By: Grace Aylmer, Campaign Coordinator, U.S. Chamber Watch project

The U.S. Chamber of Commerce has a decades-long history of spending copious amount of money to elect pro-corporate judges to state courts. Back in 2000, the U.S. Chamber began a 10 million dollar effort to elect judges in five states- Alabama, Illinois, Michigan, Mississippi, and Ohio.

The Chamber and its big business allies have spent millions to elect judges who will represent the corporate perspective in the court, limiting consumers’ rights to sue corporations, siding with corporate defendants over injured workers or consumers, blocking efforts to reduce pollution, and stymieing laws and regulations meant to protect public health and safety.

Outside spending groups like the Chamber of Commerce have the ability to make unlimited donations to other outside spending groups, in addition to not having limits on what they receive from their own donors. In some states, these groups don’t even have to disclose the monies they spend on electioneering activity. The Chamber and its big business allies have already surpassed prior records for TV spending in state Supreme Court elections. Total outside group spending for the current state supreme court election cycle is an estimated $15.6 million, exceeding the previous record set in 2011-12 by over $2 million.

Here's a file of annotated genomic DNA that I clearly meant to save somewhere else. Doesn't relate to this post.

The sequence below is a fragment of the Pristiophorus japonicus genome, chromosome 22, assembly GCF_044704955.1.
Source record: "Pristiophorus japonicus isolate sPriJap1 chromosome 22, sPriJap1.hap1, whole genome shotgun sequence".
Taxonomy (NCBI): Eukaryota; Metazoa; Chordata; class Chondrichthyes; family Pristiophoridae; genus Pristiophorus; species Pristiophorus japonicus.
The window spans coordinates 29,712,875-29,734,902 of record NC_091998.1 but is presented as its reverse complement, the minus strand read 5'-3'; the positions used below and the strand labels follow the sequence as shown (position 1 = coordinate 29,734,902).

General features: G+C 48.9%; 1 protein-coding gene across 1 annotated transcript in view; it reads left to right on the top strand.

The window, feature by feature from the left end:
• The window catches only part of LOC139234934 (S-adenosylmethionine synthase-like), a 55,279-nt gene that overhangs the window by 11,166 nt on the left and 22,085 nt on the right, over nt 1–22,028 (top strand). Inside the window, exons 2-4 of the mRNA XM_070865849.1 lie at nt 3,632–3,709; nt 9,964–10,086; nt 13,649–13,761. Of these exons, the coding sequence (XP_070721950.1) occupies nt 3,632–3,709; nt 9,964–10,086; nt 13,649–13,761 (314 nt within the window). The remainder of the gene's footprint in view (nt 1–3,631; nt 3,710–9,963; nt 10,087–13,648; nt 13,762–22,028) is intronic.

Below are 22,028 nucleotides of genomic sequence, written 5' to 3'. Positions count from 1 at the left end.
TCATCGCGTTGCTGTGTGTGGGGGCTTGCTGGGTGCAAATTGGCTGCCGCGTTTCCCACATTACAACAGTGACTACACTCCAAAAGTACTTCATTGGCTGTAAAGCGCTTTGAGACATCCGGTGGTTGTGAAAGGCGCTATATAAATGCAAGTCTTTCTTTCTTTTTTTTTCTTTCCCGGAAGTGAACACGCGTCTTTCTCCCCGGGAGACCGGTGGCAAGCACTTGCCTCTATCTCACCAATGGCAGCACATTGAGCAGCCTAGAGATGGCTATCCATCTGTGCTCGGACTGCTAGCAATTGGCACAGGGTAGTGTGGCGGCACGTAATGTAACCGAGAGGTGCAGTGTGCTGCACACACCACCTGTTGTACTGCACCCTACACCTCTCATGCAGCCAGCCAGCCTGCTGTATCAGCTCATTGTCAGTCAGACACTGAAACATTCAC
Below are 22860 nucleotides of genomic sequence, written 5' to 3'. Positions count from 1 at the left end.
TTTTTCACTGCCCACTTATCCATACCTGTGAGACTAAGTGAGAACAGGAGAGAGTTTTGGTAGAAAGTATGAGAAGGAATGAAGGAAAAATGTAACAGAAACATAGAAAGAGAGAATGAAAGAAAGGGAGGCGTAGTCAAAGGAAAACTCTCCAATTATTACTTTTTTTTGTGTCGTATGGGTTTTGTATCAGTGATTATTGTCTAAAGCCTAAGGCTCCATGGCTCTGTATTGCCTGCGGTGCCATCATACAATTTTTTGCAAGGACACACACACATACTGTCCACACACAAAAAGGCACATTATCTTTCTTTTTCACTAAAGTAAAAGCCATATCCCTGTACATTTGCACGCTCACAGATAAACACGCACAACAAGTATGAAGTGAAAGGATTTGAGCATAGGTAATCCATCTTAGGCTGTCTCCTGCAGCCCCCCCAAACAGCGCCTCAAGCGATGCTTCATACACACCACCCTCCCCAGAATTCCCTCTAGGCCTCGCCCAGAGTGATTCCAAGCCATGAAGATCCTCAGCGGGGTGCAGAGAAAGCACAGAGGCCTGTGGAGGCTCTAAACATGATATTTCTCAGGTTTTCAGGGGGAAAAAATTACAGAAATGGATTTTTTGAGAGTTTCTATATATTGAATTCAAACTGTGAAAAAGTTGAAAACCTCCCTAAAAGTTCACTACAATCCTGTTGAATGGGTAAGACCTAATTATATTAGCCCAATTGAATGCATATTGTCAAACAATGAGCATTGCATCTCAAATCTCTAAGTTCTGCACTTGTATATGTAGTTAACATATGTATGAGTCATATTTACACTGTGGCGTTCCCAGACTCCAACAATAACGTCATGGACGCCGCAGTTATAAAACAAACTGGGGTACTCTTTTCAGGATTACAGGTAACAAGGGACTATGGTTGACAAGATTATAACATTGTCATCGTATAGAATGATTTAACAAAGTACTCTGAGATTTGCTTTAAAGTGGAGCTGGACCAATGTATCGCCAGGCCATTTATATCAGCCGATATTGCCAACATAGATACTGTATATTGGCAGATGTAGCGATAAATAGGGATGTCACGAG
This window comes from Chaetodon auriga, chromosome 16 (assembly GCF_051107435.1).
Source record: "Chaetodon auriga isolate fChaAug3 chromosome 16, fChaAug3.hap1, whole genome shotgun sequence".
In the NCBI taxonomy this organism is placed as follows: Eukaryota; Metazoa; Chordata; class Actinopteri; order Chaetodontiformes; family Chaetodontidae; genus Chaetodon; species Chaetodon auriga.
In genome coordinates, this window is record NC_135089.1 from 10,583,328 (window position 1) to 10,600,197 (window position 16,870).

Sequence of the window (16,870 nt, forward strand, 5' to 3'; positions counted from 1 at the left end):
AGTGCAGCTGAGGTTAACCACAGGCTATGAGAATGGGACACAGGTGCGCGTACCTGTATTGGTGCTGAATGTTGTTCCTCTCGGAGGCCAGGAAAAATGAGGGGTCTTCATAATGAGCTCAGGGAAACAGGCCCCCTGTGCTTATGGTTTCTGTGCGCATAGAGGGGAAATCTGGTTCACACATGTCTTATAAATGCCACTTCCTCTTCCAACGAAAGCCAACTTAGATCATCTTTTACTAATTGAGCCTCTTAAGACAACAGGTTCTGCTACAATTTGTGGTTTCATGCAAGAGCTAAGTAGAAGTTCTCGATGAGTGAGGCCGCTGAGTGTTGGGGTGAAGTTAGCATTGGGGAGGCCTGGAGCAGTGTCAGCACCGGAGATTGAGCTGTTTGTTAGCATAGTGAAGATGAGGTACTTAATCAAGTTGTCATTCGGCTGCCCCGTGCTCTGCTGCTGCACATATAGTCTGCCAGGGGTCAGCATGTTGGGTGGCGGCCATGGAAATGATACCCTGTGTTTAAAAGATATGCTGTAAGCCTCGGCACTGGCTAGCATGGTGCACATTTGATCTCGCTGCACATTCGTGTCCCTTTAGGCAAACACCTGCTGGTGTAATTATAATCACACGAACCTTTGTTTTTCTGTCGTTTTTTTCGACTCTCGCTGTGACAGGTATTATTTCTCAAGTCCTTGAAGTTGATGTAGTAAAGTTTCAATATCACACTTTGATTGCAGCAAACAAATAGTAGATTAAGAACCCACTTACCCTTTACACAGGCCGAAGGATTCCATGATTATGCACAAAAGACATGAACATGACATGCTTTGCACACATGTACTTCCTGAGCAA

The Chamber has gotten involved in several state judicial elections, pouring in millions to try and elect pro-corporate, anti-consumer judges.  In North Carolina, this year’s state Supreme Court election has the potential to flip the state Supreme Court’s majority from Republican-affiliated judges to Democratic-affiliated judges. The race, between incumbent Justice Robert Edmunds and his challenger, State Superior Court Judge Michael Morgan, has garnered national attention from social and racial justice groups because of the court’s role in congressional redistricting. Edmunds, who is being supported by the Chamber, previously ruled in favor of the state’s congressional map, despite it being ruled unconstitutional in August after 28 of 170 legislative districts were found to be racially gerrymandered. The North Carolina Chamber of Commerce recently received $1 million from the U.S. Chamber of Commerce’s Institute for Legal Reform that has been spent on TV ads supporting Edmunds.